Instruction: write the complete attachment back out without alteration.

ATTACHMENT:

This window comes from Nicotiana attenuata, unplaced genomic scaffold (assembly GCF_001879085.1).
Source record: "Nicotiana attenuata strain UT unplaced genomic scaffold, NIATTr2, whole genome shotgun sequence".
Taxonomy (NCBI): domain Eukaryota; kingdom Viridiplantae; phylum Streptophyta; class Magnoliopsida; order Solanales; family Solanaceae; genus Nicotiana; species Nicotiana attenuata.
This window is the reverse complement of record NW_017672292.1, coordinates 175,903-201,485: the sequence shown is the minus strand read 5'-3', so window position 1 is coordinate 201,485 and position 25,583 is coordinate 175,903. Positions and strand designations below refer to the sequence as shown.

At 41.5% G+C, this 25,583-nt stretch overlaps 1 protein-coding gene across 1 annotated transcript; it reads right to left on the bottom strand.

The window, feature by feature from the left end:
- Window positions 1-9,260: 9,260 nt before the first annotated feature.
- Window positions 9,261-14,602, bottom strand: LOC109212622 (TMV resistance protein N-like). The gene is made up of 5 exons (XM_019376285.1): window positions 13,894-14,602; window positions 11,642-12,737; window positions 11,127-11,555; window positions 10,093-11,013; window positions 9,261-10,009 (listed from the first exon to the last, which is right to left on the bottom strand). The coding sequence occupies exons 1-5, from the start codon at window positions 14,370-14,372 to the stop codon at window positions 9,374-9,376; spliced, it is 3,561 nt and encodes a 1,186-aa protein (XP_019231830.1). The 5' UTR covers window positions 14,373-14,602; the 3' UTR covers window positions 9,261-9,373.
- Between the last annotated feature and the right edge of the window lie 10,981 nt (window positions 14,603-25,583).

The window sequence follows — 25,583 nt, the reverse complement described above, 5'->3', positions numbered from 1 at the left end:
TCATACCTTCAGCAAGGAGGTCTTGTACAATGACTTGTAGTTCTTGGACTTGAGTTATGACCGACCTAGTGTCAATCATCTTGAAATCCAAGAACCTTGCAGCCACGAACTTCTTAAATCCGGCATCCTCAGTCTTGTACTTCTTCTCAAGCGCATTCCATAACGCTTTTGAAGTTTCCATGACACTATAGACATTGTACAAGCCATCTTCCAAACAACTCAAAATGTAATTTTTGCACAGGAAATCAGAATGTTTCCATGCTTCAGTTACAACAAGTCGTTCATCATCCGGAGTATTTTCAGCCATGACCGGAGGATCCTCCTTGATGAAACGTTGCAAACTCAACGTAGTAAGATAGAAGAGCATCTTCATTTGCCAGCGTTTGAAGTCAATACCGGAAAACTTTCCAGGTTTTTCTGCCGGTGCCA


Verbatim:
This window comes from Nicotiana attenuata, unplaced genomic scaffold (assembly GCF_001879085.1).
Source record: "Nicotiana attenuata strain UT unplaced genomic scaffold, NIATTr2, whole genome shotgun sequence".
Taxonomy (NCBI): domain Eukaryota; kingdom Viridiplantae; phylum Streptophyta; class Magnoliopsida; order Solanales; family Solanaceae; genus Nicotiana; species Nicotiana attenuata.
This window is the reverse complement of record NW_017672292.1, coordinates 175,903-201,485: the sequence shown is the minus strand read 5'-3', so window position 1 is coordinate 201,485 and position 25,583 is coordinate 175,903. Positions and strand designations below refer to the sequence as shown.

At 41.5% G+C, this 25,583-nt stretch overlaps 1 protein-coding gene across 1 annotated transcript; it reads right to left on the bottom strand.

The window, feature by feature from the left end:
- Window positions 1-9,260: 9,260 nt before the first annotated feature.
- Window positions 9,261-14,602, bottom strand: LOC109212622 (TMV resistance protein N-like). The gene is made up of 5 exons (XM_019376285.1): window positions 13,894-14,602; window positions 11,642-12,737; window positions 11,127-11,555; window positions 10,093-11,013; window positions 9,261-10,009 (listed from the first exon to the last, which is right to left on the bottom strand). The coding sequence occupies exons 1-5, from the start codon at window positions 14,370-14,372 to the stop codon at window positions 9,374-9,376; spliced, it is 3,561 nt and encodes a 1,186-aa protein (XP_019231830.1). The 5' UTR covers window positions 14,373-14,602; the 3' UTR covers window positions 9,261-9,373.
- Between the last annotated feature and the right edge of the window lie 10,981 nt (window positions 14,603-25,583).

The window sequence follows — 25,583 nt, the reverse complement described above, 5'->3', positions numbered from 1 at the left end:
TCATACCTTCAGCAAGGAGGTCTTGTACAATGACTTGTAGTTCTTGGACTTGAGTTATGACCGACCTAGTGTCAATCATCTTGAAATCCAAGAACCTTGCAGCCACGAACTTCTTAAATCCGGCATCCTCAGTCTTGTACTTCTTCTCAAGCGCATTCCATAACGCTTTTGAAGTTTCCATGACACTATAGACATTGTACAAGCCATCTTCCAAACAACTCAAAATGTAATTTTTGCACAGGAAATCAGAATGTTTCCATGCTTCAGTTACAACAAGTCGTTCATCATCCGGAGTATTTTCAGCCATGACCGGAGGATCCTCCTTGATGAAACGTTGCAAACTCAACGTAGTAAGATAGAAGAGCATCTTCATTTGCCAGCGTTTGAAGTCAATACCGGAAAACTTTCCAGGTTTTTCTGCCGGTGCCA